Tejido is:


o Tejido is an extension of the applied research and community outreach activities of Dr. Mark Frederickson.   


o An apprenticeship experience.


o An interdisciplinary & collaborative experience.


o An international experience: U.S. - Europe - Latin America - Caribbean - Asia and the Middle-East.


o A research, design and planning office / dedicated to the needs of community.


o Pedagogy:

Prague Team / 2015

  • Given the complex nature of the global political, socio-economic, and environmental contexts within which we work, our research and resultant design strategies necessarily need to consider a range of ordering systems as potential sources of design and planning form, i.e. economic, environmental, cultural, functional, and aesthetic measures of sustainability. This in turn, suggests that our teams become interdisciplinary and international in composition.



Oman Team / 2014

  • It is intended that the collaborative experiences developed in Tejido will catalyze in our students a better understanding of the potential influences and confines inherent in our design and planning professions. Especially, in regard to their ability to effect meaningful change in urban and small town fabrics. These experiences help students establish the relevance of their professional skills within a global forum.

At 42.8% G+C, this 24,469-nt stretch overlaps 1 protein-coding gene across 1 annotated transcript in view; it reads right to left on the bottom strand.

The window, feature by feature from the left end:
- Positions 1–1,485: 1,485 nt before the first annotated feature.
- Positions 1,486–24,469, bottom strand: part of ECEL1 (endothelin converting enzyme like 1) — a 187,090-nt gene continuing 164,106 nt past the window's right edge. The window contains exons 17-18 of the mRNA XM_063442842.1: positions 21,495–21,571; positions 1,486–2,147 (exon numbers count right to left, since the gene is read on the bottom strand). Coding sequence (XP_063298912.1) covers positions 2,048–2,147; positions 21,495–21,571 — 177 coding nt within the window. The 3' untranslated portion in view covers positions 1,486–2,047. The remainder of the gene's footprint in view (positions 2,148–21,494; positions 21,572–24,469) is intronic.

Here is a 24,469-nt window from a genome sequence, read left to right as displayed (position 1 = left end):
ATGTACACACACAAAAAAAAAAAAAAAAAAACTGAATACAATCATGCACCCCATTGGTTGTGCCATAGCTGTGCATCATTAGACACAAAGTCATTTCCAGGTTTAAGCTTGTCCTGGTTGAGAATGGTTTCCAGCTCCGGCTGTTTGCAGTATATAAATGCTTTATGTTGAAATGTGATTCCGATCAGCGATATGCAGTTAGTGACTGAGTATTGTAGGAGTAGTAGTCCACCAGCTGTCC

Palestine Team / 2010

  • It has been our experience that some of the most meaningful interpersonal and professional exchange occurs within collaborative apprenticeship environments in which all participants are focused on common tasks and real-life outcomes of value.


Panama Team 2011

  • We seek to develop learning environments where mutual interests become increasingly apparent; where participants begin to realize that they are in the process of acquiring professional skills capable of effecting consequential change.


San Carlos, Mexico Team 2007

  • And, if we are fortunate enough, an environment where a shared sentiment begins to emerge that we are a part of something significant and enduring.


  • Tejido is intense


  • Tejido is fun.


Purpose: for the past twenty-seven years the Tejido Group has developed into an interdisciplinary and collaborative applied research program in which faculty and professionals in Landscape Architecture, Planning and Architecture work side by side with University graduate and undergraduate students in an apprenticeship-style professional / learning environment. Tejido is also an international experience and has collaborated on projects throughout the United States, the Caribbean, Latin America, Europe, the Middle East and Asia. Projects include: Post-Industrial Water Front Redevelopment in Prague and Ankara; Urban revitalization in Al Hamriya, Oman, river corridor master planning in Tucson and Ankara, harbor revitalization and waterfront development programs in Hong Kong, Panama and Mexico; the development of coastal planning and design guidelines for the State of Sonora, Mexico; tourism and resort planning for the Panamanian Canal Zone and Panamanian Government; campus master planning in Arizona and in Panama; small town revitalization master plans for several rural areas in Arizona, Sonora and Sinaloa Mexico including Show Low, Pinetop-Lakeside, Springerville, Clarkdale, Jerome, Benson, Camp Verde and Winslow, Arizona; a resort master plan for the Cuisinart Corp. in Anguilla, British West Indies; and sustainable community master planning in  Picacho and Bisbee, Arizona, as well as San Carlos, Mexico.